This past friday consisted of a lot of firsts for me.
It was the first time I had ever been to a true DIY show, and it was definitely the first time I had ever heard, or seen a modular synthesis being used live in person. Given both of those things were pretty foreign concepts to me, I honestly had no real idea what to expect when going to this show. The venue, PhilaMOCA, wound up blending so well into the background that I actually walked past it quite a few times before managing to find the entrance. Once inside however, what I was greeted with was rather impressive. My initial thought on DIY venues were that they would be nothing but a cramped, poorly lit room with cheap equipment and zero lighting, but the interior of PhilaMOCA was nicely laid out. It consisted of two wide floors, and the walls were decked out with displays of local art and photographs. I casually grab my spot up towards the front rows and sit down.
By the time 8:30 PM rolls around, a young man with a blue hoodie and jeans takes the stage. He’s quiet, and gives a small wave towards the audience as he begins his performance. This is cool maritime, and while he composes his dreamy, beach inspired synth tunes I can’t help but gaze into the video that is running in the background, which is a never ending loop of sand, water, and other ocean themed snippets. Around me, the crowd is silent, either nodding along, or staring intently into the depths of the digital water. This effect is soothing, and his set ends on a calm note as the footage eventually runs out.
After Cool Maritime makes his silent exit, Maria Usbeck steps up on stage. Her music, while not including any background videos, was an endearing follow up to Maritime. Her graceful, Ecuadorian infused performance had the audience dancing and laughing along as she cracked jokes between songs, and she showcased her vocal talents with tracks such as “Amparo” and “Moai Y Yo,” both if which included interesting combinations percussion shakers and nature field recordings done by Usbeck herself.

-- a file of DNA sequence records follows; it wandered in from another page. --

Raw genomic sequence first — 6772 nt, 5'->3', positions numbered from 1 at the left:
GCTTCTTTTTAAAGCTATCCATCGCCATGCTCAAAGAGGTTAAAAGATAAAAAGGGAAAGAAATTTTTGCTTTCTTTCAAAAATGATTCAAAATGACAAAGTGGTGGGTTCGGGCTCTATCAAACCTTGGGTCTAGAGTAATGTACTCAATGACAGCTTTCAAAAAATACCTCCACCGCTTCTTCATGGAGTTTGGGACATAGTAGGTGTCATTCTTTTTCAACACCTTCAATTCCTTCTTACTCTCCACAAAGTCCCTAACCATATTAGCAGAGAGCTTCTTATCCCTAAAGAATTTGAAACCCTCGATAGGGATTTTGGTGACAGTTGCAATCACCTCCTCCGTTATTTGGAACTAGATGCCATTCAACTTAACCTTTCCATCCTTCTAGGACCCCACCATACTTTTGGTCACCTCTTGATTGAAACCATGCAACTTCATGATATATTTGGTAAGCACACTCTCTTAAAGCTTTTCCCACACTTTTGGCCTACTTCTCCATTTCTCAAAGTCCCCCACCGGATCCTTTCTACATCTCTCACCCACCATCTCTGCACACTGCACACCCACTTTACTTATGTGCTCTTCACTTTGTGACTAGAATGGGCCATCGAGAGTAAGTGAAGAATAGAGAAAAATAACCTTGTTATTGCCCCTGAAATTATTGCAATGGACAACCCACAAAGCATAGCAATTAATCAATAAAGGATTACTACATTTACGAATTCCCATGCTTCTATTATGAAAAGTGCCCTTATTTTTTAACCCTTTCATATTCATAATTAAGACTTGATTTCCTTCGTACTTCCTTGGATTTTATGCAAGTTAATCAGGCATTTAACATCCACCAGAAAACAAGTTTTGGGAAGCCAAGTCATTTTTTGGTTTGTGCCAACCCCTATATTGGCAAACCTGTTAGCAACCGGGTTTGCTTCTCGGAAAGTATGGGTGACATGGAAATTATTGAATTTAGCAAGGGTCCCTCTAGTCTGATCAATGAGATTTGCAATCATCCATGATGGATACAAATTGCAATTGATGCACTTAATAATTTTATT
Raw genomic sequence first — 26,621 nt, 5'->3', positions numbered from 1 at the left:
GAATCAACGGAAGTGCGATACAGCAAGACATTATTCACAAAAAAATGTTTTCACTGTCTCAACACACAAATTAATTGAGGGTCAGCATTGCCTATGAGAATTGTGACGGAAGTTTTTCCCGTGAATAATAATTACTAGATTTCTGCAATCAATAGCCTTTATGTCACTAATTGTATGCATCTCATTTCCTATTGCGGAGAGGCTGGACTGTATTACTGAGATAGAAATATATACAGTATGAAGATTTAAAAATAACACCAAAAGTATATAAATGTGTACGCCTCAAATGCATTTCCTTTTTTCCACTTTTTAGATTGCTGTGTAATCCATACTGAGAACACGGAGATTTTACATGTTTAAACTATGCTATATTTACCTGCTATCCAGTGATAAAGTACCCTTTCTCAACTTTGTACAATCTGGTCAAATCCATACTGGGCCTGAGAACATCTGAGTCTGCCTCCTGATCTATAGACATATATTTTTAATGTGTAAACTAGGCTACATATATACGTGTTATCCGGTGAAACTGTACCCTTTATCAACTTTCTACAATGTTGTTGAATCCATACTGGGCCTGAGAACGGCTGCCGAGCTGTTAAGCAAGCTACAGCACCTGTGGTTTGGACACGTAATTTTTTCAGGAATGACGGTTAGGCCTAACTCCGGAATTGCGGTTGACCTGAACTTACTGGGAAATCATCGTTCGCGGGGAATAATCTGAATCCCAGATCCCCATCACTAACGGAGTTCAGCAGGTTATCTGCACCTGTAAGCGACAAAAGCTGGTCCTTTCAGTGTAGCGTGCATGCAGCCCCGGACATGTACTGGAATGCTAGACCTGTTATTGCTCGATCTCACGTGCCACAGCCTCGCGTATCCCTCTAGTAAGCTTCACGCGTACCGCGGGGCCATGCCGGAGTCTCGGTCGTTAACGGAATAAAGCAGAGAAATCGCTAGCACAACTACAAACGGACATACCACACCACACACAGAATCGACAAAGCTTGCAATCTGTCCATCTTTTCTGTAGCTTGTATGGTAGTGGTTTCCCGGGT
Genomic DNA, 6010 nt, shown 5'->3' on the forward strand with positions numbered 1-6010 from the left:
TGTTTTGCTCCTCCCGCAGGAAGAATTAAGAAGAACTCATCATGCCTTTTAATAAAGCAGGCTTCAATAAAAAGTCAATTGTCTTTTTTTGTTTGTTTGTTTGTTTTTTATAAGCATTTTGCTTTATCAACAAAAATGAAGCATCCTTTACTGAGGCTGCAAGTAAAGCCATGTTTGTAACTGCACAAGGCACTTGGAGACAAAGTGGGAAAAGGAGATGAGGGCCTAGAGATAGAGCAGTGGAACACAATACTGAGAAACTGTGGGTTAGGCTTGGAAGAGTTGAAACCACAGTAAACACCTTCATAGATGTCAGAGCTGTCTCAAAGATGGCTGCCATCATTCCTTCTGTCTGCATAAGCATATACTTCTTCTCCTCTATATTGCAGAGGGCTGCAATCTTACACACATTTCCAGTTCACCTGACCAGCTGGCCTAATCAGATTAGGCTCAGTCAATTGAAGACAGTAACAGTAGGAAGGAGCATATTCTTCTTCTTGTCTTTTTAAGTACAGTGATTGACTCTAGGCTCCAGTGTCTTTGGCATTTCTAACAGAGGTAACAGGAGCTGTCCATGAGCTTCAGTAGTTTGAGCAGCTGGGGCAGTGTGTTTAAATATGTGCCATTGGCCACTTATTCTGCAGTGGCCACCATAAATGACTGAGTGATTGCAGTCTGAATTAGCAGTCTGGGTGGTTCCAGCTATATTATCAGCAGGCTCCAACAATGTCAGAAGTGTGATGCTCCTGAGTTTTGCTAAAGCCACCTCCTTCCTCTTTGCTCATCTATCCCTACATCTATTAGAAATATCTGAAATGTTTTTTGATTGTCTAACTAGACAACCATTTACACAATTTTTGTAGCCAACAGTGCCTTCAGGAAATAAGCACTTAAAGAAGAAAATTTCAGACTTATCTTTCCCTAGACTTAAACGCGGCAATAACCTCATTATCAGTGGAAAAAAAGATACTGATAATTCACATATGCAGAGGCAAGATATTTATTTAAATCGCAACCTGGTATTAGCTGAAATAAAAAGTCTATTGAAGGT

It’s 10:00 PM by the time Kaitlyn appears, and by now the crowd has reached capacity. I squeeze by way apologetically towards the front, camera in hand. Just as I reach my spot the lights go dim, and there’s suddenly an explosion of color that goes off on the screen. Kaitlyn wastes no time going into her first song, and I watch as her hands expertly work their way across her Bucha 100 synthesizer. This thing is massive, with wires sticking out in every which direction, but the sounds produced from this chaos is like nothing ever heard before. Her songs fill the whole room with beautiful, ambient sound marked by her signature synth vocals. The combination of this, plus the stunning visuals made for a euphoric experience for each person there that night, and despite me understanding so little about it, I was glad I went.